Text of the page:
Introducing a virtual database of rock outcrops of Southern Ontario
A fundamental aspect of undergraduate Earth Science teaching is the application of knowledge and theory learned in the classroom on rock outcrops during field trips. During the COVID-19 pandemic, in person field teaching was no longer viable and so we were forced to reimagine teaching approaches and find ways to integrate local and field-based geology in a novel virtual classroom setting, while still facilitating active and experiential learning and maintaining high Professional Registration standards.
In 2021, the Government of Ontario created the eCampus Virtual Learning Strategy to help fund and produce virtual content for secondary and tertiary students. As part of this initiative, we have produced a virtual database of rock outcrops, thin sections, geochemistry and hand samples from a variety of locations showcasing the geology of Southern Ontario.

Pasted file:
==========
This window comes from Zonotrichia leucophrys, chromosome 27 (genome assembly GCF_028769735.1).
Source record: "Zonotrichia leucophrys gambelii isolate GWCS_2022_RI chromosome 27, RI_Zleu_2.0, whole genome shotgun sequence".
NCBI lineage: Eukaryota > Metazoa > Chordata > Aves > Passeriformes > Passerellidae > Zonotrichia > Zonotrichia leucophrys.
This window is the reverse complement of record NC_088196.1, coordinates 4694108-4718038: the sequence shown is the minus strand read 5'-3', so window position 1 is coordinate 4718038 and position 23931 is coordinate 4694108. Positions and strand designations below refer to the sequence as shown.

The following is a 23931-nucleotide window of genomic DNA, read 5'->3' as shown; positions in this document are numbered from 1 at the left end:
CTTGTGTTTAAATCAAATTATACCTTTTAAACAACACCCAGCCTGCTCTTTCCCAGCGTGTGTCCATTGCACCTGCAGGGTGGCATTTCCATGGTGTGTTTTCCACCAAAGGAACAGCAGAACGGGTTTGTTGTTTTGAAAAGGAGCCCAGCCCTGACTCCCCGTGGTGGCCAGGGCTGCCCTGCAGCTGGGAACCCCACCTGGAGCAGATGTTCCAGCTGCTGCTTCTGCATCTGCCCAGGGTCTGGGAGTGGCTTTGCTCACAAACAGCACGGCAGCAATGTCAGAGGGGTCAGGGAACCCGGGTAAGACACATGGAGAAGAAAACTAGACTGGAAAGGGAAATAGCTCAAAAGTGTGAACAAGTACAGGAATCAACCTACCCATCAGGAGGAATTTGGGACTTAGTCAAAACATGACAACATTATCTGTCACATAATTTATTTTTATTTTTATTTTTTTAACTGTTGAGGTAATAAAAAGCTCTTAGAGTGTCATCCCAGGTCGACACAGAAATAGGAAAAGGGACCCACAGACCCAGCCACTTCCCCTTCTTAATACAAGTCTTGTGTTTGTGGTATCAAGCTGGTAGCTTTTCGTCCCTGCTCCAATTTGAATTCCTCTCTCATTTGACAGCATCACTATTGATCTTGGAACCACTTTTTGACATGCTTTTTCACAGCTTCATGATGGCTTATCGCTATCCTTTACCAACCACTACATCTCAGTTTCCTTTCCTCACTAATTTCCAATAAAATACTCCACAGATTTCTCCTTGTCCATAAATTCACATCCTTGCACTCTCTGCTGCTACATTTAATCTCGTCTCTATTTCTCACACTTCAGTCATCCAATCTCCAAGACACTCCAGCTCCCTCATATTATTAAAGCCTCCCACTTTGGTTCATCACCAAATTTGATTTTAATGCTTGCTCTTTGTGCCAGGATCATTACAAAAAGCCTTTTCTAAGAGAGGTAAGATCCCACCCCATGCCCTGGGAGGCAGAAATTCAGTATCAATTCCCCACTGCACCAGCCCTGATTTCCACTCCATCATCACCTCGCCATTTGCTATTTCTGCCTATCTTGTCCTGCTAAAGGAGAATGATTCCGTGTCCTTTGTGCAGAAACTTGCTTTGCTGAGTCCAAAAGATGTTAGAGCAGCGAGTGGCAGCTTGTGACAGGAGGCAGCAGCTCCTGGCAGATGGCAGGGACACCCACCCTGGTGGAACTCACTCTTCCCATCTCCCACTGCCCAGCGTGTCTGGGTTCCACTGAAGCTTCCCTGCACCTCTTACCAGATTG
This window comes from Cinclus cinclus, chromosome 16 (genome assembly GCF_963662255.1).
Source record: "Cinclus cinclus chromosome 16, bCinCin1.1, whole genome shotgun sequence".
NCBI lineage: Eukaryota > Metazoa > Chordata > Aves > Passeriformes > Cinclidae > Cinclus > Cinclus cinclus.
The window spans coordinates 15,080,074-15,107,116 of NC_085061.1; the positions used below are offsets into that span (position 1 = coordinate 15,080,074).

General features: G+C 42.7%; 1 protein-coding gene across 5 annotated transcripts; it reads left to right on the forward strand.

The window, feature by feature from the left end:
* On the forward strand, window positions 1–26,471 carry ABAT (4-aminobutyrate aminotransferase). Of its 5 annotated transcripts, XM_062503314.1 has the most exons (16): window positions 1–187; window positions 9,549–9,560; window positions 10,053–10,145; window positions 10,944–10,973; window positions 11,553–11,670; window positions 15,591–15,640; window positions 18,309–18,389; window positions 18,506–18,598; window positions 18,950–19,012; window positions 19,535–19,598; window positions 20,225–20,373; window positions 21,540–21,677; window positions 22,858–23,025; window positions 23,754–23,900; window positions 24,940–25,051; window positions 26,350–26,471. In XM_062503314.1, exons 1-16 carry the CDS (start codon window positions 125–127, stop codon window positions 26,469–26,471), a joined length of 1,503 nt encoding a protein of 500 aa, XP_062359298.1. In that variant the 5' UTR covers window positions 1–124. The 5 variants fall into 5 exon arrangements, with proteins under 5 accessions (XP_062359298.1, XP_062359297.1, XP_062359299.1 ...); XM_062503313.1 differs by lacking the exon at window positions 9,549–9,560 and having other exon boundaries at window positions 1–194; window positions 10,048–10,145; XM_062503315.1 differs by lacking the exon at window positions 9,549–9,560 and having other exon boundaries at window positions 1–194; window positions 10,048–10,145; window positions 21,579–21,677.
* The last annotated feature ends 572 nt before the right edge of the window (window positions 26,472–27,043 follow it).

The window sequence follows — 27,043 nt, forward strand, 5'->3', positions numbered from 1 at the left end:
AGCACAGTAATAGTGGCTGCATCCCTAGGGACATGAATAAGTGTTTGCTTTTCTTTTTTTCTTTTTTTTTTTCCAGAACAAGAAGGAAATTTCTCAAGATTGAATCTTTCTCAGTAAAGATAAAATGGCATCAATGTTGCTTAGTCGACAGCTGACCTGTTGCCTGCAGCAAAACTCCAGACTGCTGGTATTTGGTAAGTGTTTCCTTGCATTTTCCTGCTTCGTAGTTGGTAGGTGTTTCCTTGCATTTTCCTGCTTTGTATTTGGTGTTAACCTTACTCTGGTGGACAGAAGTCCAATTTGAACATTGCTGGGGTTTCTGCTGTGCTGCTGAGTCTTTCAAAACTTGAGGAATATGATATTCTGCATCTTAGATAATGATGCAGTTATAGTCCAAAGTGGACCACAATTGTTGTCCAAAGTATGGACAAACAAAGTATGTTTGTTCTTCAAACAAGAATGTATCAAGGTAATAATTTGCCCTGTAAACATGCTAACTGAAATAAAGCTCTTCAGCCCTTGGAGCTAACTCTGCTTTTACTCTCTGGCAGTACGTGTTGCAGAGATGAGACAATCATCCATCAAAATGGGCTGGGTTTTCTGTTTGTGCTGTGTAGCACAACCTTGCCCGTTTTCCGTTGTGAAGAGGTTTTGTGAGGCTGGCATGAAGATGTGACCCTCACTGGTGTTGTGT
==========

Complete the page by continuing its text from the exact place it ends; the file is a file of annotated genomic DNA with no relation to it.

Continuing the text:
The "Virtual Petrographic Atlas of Southern Ontario" is a growing virtual resource that offers digital materials and resources in freely accessible Pressbooks, which are linked to the eCampus website. To ensure usability of the resources for student learning assessments, more detailed field site descriptions and materials are withheld from the public site and made available only upon request for instructors. Here, we will present two of the Virtual Atlases: The Central Gneiss Belt and The Central Metasedimentary Belt, and how to plan to implement these Atlases within our undergraduate curriculum as well as plans for expansion of the project.
Presentation (PowerPoint 2007 (.pptx) 102.3MB Jul14 22)